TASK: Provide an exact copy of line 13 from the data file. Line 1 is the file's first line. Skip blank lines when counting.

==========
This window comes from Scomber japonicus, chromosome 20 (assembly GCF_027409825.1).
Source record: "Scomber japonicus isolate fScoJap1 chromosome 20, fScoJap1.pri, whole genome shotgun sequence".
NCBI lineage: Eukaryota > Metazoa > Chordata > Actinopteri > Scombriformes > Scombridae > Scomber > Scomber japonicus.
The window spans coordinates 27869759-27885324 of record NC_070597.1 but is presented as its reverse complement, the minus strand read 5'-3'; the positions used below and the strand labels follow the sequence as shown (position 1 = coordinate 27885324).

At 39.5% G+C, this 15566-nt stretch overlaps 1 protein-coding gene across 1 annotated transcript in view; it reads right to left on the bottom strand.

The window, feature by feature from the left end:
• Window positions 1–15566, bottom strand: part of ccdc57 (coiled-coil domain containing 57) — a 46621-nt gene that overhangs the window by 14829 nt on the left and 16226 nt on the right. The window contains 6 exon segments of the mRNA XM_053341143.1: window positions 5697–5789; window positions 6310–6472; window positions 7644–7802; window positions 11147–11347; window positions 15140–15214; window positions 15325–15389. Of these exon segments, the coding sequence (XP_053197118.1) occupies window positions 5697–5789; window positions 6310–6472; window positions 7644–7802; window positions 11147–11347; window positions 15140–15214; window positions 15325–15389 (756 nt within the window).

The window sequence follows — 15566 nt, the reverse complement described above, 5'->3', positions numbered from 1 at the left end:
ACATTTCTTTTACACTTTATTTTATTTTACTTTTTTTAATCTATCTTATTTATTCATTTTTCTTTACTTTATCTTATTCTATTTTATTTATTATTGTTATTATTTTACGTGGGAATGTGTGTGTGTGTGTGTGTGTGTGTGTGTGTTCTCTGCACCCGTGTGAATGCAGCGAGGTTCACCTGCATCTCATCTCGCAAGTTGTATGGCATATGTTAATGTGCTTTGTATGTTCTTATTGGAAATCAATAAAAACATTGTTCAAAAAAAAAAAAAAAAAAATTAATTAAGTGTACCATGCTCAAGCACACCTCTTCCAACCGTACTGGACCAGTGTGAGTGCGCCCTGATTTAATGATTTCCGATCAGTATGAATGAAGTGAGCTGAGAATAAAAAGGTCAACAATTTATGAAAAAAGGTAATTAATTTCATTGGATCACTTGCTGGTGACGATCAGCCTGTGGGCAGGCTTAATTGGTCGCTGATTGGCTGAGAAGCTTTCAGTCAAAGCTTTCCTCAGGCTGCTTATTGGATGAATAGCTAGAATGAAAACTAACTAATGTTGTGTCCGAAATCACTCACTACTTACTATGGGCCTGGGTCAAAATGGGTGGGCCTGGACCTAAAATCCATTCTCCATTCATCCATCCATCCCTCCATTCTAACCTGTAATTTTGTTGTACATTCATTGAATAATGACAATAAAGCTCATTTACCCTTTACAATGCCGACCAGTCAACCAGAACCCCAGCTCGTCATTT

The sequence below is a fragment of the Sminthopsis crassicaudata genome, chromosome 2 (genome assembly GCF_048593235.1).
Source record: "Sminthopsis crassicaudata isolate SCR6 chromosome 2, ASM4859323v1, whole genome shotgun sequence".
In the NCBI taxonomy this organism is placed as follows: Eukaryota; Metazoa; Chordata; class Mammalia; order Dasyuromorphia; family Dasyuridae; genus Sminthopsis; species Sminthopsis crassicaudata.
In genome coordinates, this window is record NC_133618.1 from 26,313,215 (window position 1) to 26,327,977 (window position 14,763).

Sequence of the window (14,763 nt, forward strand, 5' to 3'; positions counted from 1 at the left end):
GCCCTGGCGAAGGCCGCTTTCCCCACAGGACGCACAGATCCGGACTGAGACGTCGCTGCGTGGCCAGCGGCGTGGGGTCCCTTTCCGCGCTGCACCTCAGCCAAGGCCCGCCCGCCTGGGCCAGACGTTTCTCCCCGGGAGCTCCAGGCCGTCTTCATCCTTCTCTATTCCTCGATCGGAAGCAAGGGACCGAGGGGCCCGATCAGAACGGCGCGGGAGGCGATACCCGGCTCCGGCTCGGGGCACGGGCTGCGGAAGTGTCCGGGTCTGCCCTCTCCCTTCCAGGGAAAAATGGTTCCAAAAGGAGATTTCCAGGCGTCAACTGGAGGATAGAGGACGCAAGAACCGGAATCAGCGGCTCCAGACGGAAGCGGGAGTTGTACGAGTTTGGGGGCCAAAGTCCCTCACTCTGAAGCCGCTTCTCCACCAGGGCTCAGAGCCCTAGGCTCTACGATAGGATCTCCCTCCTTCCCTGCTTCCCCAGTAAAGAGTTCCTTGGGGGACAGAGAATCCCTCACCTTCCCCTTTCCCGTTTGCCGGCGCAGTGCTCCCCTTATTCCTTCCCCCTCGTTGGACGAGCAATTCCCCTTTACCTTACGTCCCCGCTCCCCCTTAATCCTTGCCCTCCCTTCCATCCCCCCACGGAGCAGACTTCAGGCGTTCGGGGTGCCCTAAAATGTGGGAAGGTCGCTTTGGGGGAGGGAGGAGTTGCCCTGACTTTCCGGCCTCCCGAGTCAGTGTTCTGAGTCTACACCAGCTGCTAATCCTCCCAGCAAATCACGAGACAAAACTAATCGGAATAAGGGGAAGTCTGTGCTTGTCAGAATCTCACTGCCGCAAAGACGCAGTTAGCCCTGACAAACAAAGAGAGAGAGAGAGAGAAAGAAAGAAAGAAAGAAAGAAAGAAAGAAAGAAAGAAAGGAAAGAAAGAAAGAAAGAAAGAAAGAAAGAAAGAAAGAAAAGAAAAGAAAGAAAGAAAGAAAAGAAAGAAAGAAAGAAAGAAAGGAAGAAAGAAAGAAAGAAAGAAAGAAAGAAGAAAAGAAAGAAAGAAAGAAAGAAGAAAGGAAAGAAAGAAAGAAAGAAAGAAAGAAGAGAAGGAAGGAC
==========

In genome coordinates, this window is record NC_133618.1 from 26,313,215 (window position 1) to 26,327,977 (window position 14,763).